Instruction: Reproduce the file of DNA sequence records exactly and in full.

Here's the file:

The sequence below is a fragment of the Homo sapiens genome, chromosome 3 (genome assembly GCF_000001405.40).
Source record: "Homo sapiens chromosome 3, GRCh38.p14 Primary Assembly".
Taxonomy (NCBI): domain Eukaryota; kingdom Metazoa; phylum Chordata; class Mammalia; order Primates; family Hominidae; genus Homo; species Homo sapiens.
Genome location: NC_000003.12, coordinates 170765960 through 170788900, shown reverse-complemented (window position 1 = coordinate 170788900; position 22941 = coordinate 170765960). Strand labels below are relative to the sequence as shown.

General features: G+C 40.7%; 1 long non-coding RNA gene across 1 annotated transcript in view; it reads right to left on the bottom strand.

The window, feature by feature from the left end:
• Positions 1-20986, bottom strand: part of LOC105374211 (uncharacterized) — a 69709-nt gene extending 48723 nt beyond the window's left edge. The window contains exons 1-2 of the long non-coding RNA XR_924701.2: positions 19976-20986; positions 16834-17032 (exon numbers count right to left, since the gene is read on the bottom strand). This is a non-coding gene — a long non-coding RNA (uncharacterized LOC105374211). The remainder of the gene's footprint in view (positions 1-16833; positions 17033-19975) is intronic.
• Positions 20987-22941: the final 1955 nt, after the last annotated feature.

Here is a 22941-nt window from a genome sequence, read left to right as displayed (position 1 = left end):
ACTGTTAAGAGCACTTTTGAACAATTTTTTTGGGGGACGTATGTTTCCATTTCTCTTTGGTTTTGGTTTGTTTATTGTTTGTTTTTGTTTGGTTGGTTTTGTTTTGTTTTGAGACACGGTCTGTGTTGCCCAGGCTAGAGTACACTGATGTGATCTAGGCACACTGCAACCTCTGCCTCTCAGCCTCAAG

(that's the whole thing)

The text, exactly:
The sequence below is a fragment of the Homo sapiens genome, chromosome 3 (genome assembly GCF_000001405.40).
Source record: "Homo sapiens chromosome 3, GRCh38.p14 Primary Assembly".
Taxonomy (NCBI): domain Eukaryota; kingdom Metazoa; phylum Chordata; class Mammalia; order Primates; family Hominidae; genus Homo; species Homo sapiens.
Genome location: NC_000003.12, coordinates 170765960 through 170788900, shown reverse-complemented (window position 1 = coordinate 170788900; position 22941 = coordinate 170765960). Strand labels below are relative to the sequence as shown.

General features: G+C 40.7%; 1 long non-coding RNA gene across 1 annotated transcript in view; it reads right to left on the bottom strand.

The window, feature by feature from the left end:
• Positions 1-20986, bottom strand: part of LOC105374211 (uncharacterized) — a 69709-nt gene extending 48723 nt beyond the window's left edge. The window contains exons 1-2 of the long non-coding RNA XR_924701.2: positions 19976-20986; positions 16834-17032 (exon numbers count right to left, since the gene is read on the bottom strand). This is a non-coding gene — a long non-coding RNA (uncharacterized LOC105374211). The remainder of the gene's footprint in view (positions 1-16833; positions 17033-19975) is intronic.
• Positions 20987-22941: the final 1955 nt, after the last annotated feature.

Here is a 22941-nt window from a genome sequence, read left to right as displayed (position 1 = left end):
ACTGTTAAGAGCACTTTTGAACAATTTTTTTGGGGGACGTATGTTTCCATTTCTCTTTGGTTTTGGTTTGTTTATTGTTTGTTTTTGTTTGGTTGGTTTTGTTTTGTTTTGAGACACGGTCTGTGTTGCCCAGGCTAGAGTACACTGATGTGATCTAGGCACACTGCAACCTCTGCCTCTCAGCCTCAAG